THEY can’t say they weren’t warned, but there was still shock in Scotland’s fishing communities and anger among Scottish Tories when it was revealed ON Friday that the price of Prime Minister Theresa May getting a deal with the European Union may be the sacrifice of Scotland’s fisheries.

The Telegraph reported that the UK Government was considering granting EU fishing fleets wide-ranging access to UK fishing waters in return for a UK-wide Brexit deal.

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The report has not been denied by May or her ministers including arch-Brexiteer Michael Gove, UK Environment Secretary who has promised to take back control of UK fisheries.

Westminster has already conceded that the Common Fisheries Policy will continue to apply to UK waters until December, 2020, but the possibility of a permanent access deal caused howls of anger among fishers and Tories alike.


Ross Thomson, Tory MP for Aberdeen South, tweeted: “Any guarantee of full continued access to our fishing waters for the EU beyond December 2020 is totally unacceptable. We must have complete sovereignty over our EEZ and any access by EU vessels is done so on our terms. This is a blood red line for the @ScotTories MPs.”

Alan Hastings, of pro-Brexit group Fishing for Leave, said: “It is how weak the Government has been that has encouraged the EU to think they can rub Britain’s nose in the mud over this totemic issue.

“May will think she can keel over on this issue to obtain her terrible vassal state Chequers plan. She has another thing coming if she thinks British fishermen and coastal communities are going to lie down to a second sell-out that will finish most of us after next March.”

The SNP duly warned that the Prime Minister is setting up Scotland’s fishing communities for yet another sell-out in order to secure a Brexit deal that appeases factions within her warring party.

Deidre Brock MP said: “Today’s revelation is yet another reminder that the Tory Government cannot be trusted. They are once again preparing to sell-out the interests of Scotland’s fishing community on the way out of the EU, just as they did on the way in.

“The failure to protect Scotland’s fishing community lies entirely at the door of the Tories who have done nothing to prevent these issues from arising. For decades, Scottish fishing interests have been expendable to the Tories.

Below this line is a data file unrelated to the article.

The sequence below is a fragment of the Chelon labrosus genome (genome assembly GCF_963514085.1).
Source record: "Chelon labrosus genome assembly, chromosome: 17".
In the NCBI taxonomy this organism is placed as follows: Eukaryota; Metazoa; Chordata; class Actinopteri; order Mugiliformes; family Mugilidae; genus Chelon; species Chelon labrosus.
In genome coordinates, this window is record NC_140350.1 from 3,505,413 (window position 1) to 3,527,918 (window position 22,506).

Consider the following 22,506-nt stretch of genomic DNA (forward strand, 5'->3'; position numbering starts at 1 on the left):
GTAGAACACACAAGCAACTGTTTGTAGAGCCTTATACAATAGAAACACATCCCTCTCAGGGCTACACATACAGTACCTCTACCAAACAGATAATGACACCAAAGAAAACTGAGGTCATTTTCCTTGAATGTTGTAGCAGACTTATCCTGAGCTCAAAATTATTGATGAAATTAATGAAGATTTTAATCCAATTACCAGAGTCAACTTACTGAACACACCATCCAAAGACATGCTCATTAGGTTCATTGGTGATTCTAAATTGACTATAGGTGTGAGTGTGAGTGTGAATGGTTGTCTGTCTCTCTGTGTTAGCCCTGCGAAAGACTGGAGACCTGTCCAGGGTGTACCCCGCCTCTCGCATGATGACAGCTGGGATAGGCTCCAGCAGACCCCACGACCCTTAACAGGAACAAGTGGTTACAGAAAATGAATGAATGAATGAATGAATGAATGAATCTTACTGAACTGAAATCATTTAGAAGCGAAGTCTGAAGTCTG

“It has become clear beyond doubt that Theresa May is attempting to mash together a deal that will not last and is not in the interests of the UK. The Prime Minister is leading Scotland down the road to ruin.

“The Tories think they can do whatever they want to Scotland and get away with it. The SNP is determined not to let them. We will continue to champion the interests of Scotland’s fishing community, both at Holyrood and Westminster, and press for all the powers over fishing to remain devolved – that is the only way to best safeguard the interests of the fishing industry.”

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Meanwhile First Minister Nicola Sturgeon has highlighted “real weaknesses” in the UK’s devolution settlement, as she again urged Tory leaders to consider keeping the whole UK in the single market.

Speaking after “frank” exchanges with Cabinet Office Minister David Lidington on the differences between the Scottish and UK Governments over their approach to exiting the EU, the First Minister said: “I will make no bones about the fact that the Brexit experience has exposed real weaknesses within the devolution settlement that will require them to be worked through and resolved along the way.

“There have been frustrations on the part of the Scottish Government about lack of engagement and involvement – obviously we’ve had quite heated debates and discussions around power grabs on the devolved parliaments and issues around how the power of the devolved administrations are respected.”

It follows a vote in Holyrood on Wednesday that saw a majority of MSPs express their “unequivocal support” for a second referendum on the final terms of Brexit.

The First Minister backed that call and added: “My preferred option all along, if the UK is leaving the EU, which I regret, is that it should seek to stay in the single market and the customs union, which would resolve along the way the issues around it, with the Northern Ireland/Republic border and the border between Ireland and Great Britain.”